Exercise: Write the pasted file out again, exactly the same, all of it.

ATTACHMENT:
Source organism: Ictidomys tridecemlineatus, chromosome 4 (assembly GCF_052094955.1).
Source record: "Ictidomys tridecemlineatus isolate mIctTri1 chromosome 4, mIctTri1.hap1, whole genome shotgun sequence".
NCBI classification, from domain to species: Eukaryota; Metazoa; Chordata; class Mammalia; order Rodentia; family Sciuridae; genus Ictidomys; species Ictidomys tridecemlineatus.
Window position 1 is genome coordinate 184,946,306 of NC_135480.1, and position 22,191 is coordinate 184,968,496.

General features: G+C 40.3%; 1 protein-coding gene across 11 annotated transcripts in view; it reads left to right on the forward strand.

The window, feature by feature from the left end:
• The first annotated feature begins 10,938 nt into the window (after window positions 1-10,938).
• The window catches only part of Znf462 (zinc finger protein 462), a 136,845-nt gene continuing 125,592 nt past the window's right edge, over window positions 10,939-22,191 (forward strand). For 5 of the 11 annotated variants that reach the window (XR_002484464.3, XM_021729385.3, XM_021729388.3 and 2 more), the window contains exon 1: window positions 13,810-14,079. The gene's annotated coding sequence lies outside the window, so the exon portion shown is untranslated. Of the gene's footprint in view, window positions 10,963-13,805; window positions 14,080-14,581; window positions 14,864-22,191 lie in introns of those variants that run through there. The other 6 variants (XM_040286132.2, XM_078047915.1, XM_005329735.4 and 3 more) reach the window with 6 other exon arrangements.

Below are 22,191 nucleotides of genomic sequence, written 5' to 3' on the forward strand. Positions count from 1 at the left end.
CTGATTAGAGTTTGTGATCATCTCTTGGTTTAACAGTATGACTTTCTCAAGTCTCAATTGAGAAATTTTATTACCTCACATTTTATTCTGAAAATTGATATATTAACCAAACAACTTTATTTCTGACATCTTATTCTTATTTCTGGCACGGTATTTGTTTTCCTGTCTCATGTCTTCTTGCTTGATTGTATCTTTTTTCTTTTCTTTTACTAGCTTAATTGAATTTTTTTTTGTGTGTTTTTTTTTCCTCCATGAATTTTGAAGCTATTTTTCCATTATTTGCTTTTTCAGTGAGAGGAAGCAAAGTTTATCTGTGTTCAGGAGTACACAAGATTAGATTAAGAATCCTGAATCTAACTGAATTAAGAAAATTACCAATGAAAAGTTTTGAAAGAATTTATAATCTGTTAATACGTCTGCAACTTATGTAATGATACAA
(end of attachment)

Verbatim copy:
Source organism: Ictidomys tridecemlineatus, chromosome 4 (assembly GCF_052094955.1).
Source record: "Ictidomys tridecemlineatus isolate mIctTri1 chromosome 4, mIctTri1.hap1, whole genome shotgun sequence".
NCBI classification, from domain to species: Eukaryota; Metazoa; Chordata; class Mammalia; order Rodentia; family Sciuridae; genus Ictidomys; species Ictidomys tridecemlineatus.
Window position 1 is genome coordinate 184,946,306 of NC_135480.1, and position 22,191 is coordinate 184,968,496.

General features: G+C 40.3%; 1 protein-coding gene across 11 annotated transcripts in view; it reads left to right on the forward strand.

The window, feature by feature from the left end:
• The first annotated feature begins 10,938 nt into the window (after window positions 1-10,938).
• The window catches only part of Znf462 (zinc finger protein 462), a 136,845-nt gene continuing 125,592 nt past the window's right edge, over window positions 10,939-22,191 (forward strand). For 5 of the 11 annotated variants that reach the window (XR_002484464.3, XM_021729385.3, XM_021729388.3 and 2 more), the window contains exon 1: window positions 13,810-14,079. The gene's annotated coding sequence lies outside the window, so the exon portion shown is untranslated. Of the gene's footprint in view, window positions 10,963-13,805; window positions 14,080-14,581; window positions 14,864-22,191 lie in introns of those variants that run through there. The other 6 variants (XM_040286132.2, XM_078047915.1, XM_005329735.4 and 3 more) reach the window with 6 other exon arrangements.

Below are 22,191 nucleotides of genomic sequence, written 5' to 3' on the forward strand. Positions count from 1 at the left end.
CTGATTAGAGTTTGTGATCATCTCTTGGTTTAACAGTATGACTTTCTCAAGTCTCAATTGAGAAATTTTATTACCTCACATTTTATTCTGAAAATTGATATATTAACCAAACAACTTTATTTCTGACATCTTATTCTTATTTCTGGCACGGTATTTGTTTTCCTGTCTCATGTCTTCTTGCTTGATTGTATCTTTTTTCTTTTCTTTTACTAGCTTAATTGAATTTTTTTTTGTGTGTTTTTTTTTCCTCCATGAATTTTGAAGCTATTTTTCCATTATTTGCTTTTTCAGTGAGAGGAAGCAAAGTTTATCTGTGTTCAGGAGTACACAAGATTAGATTAAGAATCCTGAATCTAACTGAATTAAGAAAATTACCAATGAAAAGTTTTGAAAGAATTTATAATCTGTTAATACGTCTGCAACTTATGTAATGATACAA